He loves welding, building new things & fixing older things

Meet the Future: Oliver Falardeau

Ninth grader Oliver Falardeau loves working with metal, such as this welded brace, and fixing things in his home-based business

Creative, innovative, imaginative … Many of today’s students are all that and more in a vast variety of interest areas. This series features students with exceptional and unusual gifts.

Name: Oliver Falardeau
School: Rockford Freshman Center
Jam: Welding and fabrication 

Not too long ago a neighbor brought Oliver Falardeau a Jet Ski that had a crack in the exhaust. Oliver promptly repaired it in his garage welding shop, for a modest fee, but mostly because he likes fixing stuff.

“I don’t think I’ve ever had a job that I didn’t have fun doing,” says the ninth grader at the Rockford Freshman Center.

A motorized cooler go-kart that Oliver built in his garage shop

His love for welding, metal fabrication and small-motor repair has made him a valuable go-to guy for people needing stuff fixed. Not to mention those looking for someone to build a major metal ramp off which to launch cars and trucks. (More on that in a minute.)

In fact, Oliver’s already got a small business going, called O.F. Welding and Fabrication. Got a weed trimmer or lawn mower that needs fixing? He’s your guy. Four-wheelers and dirt bikes? Bring ‘em on. 

His skills were well displayed last year at East Rockford Middle School, where he built a catapult in STEAM class “with perfectly welded joints of square tube as well as adjustments for launch angles,” says Principal Adam Burkholder, adding the school created an independent study class just for his skills.

“I was able to build something in a different way that was a lot stronger,” says Oliver, whose catapult launched marshmallows 30 to 40 feet. 

By the way, he also plays double bass in the ninth and 10th grade orchestra.

Freshman Center Principal Tom Hosford, who was also Oliver’s principal in elementary school, remembers him as an inquisitive boy with a knack for working with his hands. He’s seen him mature into a “respectful and hard-working young man with a positive vision of his future.”

“Oliver has already entered the entrepreneurial culture of this world and I know he will continue to grow and become even more successful than he already is,” Hosford said.

Oliver at work in his home welding and fabricating shop

How old were you when this became something you wanted to pursue, and what’s the story there?

“I’ve just always loved designing and building new things,” Oliver says. “It’s always been fun. Someone will walk in and tell me, ‘I need this for this,’ and it’s always been fun to come up with, how am I going to do it?”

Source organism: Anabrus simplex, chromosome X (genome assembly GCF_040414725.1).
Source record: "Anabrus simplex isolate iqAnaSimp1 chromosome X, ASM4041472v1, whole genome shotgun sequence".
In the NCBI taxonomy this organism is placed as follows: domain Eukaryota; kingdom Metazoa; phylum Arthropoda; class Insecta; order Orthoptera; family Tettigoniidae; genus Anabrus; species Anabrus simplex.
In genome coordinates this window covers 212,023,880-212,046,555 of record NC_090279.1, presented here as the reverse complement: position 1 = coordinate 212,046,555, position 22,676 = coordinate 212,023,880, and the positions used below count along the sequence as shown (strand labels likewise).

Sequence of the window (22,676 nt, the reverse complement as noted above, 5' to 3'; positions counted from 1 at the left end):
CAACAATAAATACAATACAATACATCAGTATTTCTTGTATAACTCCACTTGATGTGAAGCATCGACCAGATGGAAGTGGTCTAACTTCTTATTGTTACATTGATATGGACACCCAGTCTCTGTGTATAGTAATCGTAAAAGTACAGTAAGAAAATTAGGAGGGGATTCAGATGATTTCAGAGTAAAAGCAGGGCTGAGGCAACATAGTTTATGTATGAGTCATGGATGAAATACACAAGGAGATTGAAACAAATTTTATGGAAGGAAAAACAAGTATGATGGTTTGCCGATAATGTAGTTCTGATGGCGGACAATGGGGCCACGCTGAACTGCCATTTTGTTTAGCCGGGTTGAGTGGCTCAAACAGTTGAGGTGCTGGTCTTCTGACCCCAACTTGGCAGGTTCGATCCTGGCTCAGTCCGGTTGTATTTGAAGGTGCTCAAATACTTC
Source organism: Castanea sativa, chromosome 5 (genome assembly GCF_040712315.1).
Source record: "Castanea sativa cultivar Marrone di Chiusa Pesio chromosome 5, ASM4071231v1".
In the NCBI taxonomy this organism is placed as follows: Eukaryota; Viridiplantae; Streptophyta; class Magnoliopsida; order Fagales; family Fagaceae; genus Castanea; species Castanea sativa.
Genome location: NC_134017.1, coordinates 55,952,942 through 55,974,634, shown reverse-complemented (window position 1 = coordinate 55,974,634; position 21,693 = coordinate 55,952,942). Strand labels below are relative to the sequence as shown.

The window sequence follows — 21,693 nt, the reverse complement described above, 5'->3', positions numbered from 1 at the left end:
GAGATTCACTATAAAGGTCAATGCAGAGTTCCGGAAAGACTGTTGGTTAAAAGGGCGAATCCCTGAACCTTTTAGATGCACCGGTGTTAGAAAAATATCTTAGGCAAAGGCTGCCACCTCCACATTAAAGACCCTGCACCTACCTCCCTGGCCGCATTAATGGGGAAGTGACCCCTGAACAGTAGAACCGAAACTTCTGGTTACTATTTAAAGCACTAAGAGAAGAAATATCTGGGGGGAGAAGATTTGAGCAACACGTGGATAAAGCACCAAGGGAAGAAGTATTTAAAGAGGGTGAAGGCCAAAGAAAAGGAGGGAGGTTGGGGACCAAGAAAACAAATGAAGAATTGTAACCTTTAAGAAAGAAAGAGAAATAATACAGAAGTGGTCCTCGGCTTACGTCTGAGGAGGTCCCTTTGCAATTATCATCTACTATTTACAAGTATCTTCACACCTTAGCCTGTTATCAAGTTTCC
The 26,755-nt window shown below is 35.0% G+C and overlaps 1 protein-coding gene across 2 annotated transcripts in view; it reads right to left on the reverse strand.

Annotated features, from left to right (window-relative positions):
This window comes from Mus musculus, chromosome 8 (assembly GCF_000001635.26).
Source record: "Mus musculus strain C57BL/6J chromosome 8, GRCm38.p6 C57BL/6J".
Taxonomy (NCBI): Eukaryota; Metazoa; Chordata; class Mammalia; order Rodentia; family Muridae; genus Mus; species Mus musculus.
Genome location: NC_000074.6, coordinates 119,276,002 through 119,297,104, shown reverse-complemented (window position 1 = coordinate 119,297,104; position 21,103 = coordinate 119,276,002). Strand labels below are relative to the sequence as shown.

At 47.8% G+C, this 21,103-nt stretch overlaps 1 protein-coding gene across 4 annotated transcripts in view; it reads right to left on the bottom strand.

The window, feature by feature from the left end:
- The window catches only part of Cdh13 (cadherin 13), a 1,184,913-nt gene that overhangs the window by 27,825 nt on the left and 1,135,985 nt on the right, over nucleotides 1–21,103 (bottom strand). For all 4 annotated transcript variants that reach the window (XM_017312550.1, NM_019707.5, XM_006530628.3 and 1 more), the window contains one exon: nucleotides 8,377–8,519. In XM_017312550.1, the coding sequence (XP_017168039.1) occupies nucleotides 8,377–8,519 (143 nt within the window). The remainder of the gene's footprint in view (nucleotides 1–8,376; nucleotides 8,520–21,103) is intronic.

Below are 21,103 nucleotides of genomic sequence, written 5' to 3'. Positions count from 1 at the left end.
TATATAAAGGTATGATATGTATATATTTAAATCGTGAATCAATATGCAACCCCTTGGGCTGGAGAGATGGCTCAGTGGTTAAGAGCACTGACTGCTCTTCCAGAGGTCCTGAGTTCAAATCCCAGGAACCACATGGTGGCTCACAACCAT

As a child he loved building things with Legos and wood, but as he got older he found working with metal to be even cooler. “I started out doing a lot of welding maybe two years ago. It started growing from there.” He got a welder and slowly assembled other tools and equipment for his garage shop. 

He also began collecting customers for his fix-it skills. “Since fifth grade I was able to fix a lawn mower.” He does more than fix them, too: “I’ve pretty much been mowing lawns forever” — another source of income.

Oliver has also always been a fan of cool cars and vehicles, which helps explain his involvement with last summer’s Mitten Motion Summer Showcase.

A motorized ‘drift trike’ that Oliver built

A few related accomplishments

Oliver was approached by Mitten Motion LLC, which organizes family-friendly car events, to create ramps for its Summer Showcase at the DeltaPlex in Grand Rapids last August. He took to the job with zeal, designing and fabricating a steel ramp capable of launching prerunner trucks and drift cars. Measuring about 14 feet long, 12 feet wide and 4 ½ feet high, the ramp was built in two pieces and hauled to the DeltaPlex, where Oliver and helpers strapped it together and bolted it to the parking lot. 

“That was a tough one. That was the biggest job I’ve ever done, in a very short time frame,” he says. “When they found out a 14-year-old built (the ramp), that turned out pretty cool. That’s one of the things I’m proudest of.” 

And yes, he got to ride in a vehicle launch. “It was a pretty smooth landing,” he says.

Oliver designed and built this ramp for launching vehicles at a car show

Is there a teacher or teachers who had a big impact? 

Teachers who taught creativity, including Michael Gariepy, STEM teacher at East Rockford Middle, and his fifth grade math teacher, Karli Fowle, who told him, “You’re going to start a business someday.” 

What are your professional aspirations? 

He plans to take the welding or machining programs at the Kent Career Tech Center.  Beyond that: “I would love to be an automotive fabricator.  I love cars and working on them, and I also love building parts and welding them. It’s such a wide field. It’s not like being stuck on an assembly line or in an office. It pays pretty well, too.” 

For now, O.F. Welding and Fabrication is not a bad start. “I figure if I stick to this, I’ll get the experience.”

Oliver Falardeau, here with a metal lathe, would like to build custom car parts as a career

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Charles Honey
Charles Honey is a freelance writer and former columnist for The Grand Rapids Press/ MLive.com. As a reporter for The Press from 1985 to 2009, his beats included Grand Rapids Public Schools, local colleges and education issues. Honey served as editor of The Press’ award-winning Religion section for 15 years. His freelance articles have appeared in Christianity Today magazine, Religion News Service and the Aquinas College alumni magazine. Read Charles' full bio or email Charles.

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